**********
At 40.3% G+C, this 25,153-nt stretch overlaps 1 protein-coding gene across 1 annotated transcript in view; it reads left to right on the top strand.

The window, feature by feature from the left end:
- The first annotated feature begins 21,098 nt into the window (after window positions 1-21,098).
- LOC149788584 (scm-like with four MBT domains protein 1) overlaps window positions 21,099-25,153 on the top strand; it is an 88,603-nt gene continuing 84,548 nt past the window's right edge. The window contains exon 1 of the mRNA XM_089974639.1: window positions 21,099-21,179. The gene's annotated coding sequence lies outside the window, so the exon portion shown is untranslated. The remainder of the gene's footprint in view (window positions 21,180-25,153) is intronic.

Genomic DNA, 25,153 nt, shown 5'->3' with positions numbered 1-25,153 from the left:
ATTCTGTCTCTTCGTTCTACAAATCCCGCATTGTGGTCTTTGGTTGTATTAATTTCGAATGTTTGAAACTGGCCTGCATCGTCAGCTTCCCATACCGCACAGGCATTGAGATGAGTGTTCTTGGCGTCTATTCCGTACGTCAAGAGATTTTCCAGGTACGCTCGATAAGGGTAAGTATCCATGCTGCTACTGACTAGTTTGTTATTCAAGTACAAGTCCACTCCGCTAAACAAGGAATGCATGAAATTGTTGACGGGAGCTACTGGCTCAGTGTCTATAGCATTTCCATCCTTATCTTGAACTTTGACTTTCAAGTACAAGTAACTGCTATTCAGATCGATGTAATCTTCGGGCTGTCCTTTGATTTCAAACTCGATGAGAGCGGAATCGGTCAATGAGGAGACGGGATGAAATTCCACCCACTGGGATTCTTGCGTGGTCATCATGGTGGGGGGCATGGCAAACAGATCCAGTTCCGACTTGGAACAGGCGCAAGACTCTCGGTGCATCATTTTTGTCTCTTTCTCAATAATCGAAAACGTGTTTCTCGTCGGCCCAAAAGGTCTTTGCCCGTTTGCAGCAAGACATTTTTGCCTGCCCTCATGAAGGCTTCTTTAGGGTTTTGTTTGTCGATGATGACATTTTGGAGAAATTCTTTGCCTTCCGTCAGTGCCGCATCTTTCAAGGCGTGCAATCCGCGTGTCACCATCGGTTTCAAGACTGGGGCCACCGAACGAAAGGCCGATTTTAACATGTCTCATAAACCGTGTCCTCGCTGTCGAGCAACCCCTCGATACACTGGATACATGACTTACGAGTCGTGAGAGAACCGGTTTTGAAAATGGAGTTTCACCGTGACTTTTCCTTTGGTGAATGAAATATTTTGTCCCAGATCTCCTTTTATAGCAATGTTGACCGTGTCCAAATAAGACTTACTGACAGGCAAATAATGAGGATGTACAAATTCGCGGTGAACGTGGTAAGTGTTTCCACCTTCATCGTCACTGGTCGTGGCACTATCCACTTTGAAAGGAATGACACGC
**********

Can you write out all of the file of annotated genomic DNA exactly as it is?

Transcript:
At 40.3% G+C, this 25,153-nt stretch overlaps 1 protein-coding gene across 1 annotated transcript in view; it reads left to right on the top strand.

The window, feature by feature from the left end:
- The first annotated feature begins 21,098 nt into the window (after window positions 1-21,098).
- LOC149788584 (scm-like with four MBT domains protein 1) overlaps window positions 21,099-25,153 on the top strand; it is an 88,603-nt gene continuing 84,548 nt past the window's right edge. The window contains exon 1 of the mRNA XM_089974639.1: window positions 21,099-21,179. The gene's annotated coding sequence lies outside the window, so the exon portion shown is untranslated. The remainder of the gene's footprint in view (window positions 21,180-25,153) is intronic.

Genomic DNA, 25,153 nt, shown 5'->3' with positions numbered 1-25,153 from the left:
ATTCTGTCTCTTCGTTCTACAAATCCCGCATTGTGGTCTTTGGTTGTATTAATTTCGAATGTTTGAAACTGGCCTGCATCGTCAGCTTCCCATACCGCACAGGCATTGAGATGAGTGTTCTTGGCGTCTATTCCGTACGTCAAGAGATTTTCCAGGTACGCTCGATAAGGGTAAGTATCCATGCTGCTACTGACTAGTTTGTTATTCAAGTACAAGTCCACTCCGCTAAACAAGGAATGCATGAAATTGTTGACGGGAGCTACTGGCTCAGTGTCTATAGCATTTCCATCCTTATCTTGAACTTTGACTTTCAAGTACAAGTAACTGCTATTCAGATCGATGTAATCTTCGGGCTGTCCTTTGATTTCAAACTCGATGAGAGCGGAATCGGTCAATGAGGAGACGGGATGAAATTCCACCCACTGGGATTCTTGCGTGGTCATCATGGTGGGGGGCATGGCAAACAGATCCAGTTCCGACTTGGAACAGGCGCAAGACTCTCGGTGCATCATTTTTGTCTCTTTCTCAATAATCGAAAACGTGTTTCTCGTCGGCCCAAAAGGTCTTTGCCCGTTTGCAGCAAGACATTTTTGCCTGCCCTCATGAAGGCTTCTTTAGGGTTTTGTTTGTCGATGATGACATTTTGGAGAAATTCTTTGCCTTCCGTCAGTGCCGCATCTTTCAAGGCGTGCAATCCGCGTGTCACCATCGGTTTCAAGACTGGGGCCACCGAACGAAAGGCCGATTTTAACATGTCTCATAAACCGTGTCCTCGCTGTCGAGCAACCCCTCGATACACTGGATACATGACTTACGAGTCGTGAGAGAACCGGTTTTGAAAATGGAGTTTCACCGTGACTTTTCCTTTGGTGAATGAAATATTTTGTCCCAGATCTCCTTTTATAGCAATGTTGACCGTGTCCAAATAAGACTTACTGACAGGCAAATAATGAGGATGTACAAATTCGCGGTGAACGTGGTAAGTGTTTCCACCTTCATCGTCACTGGTCGTGGCACTATCCACTTTGAAAGGAATGACACGC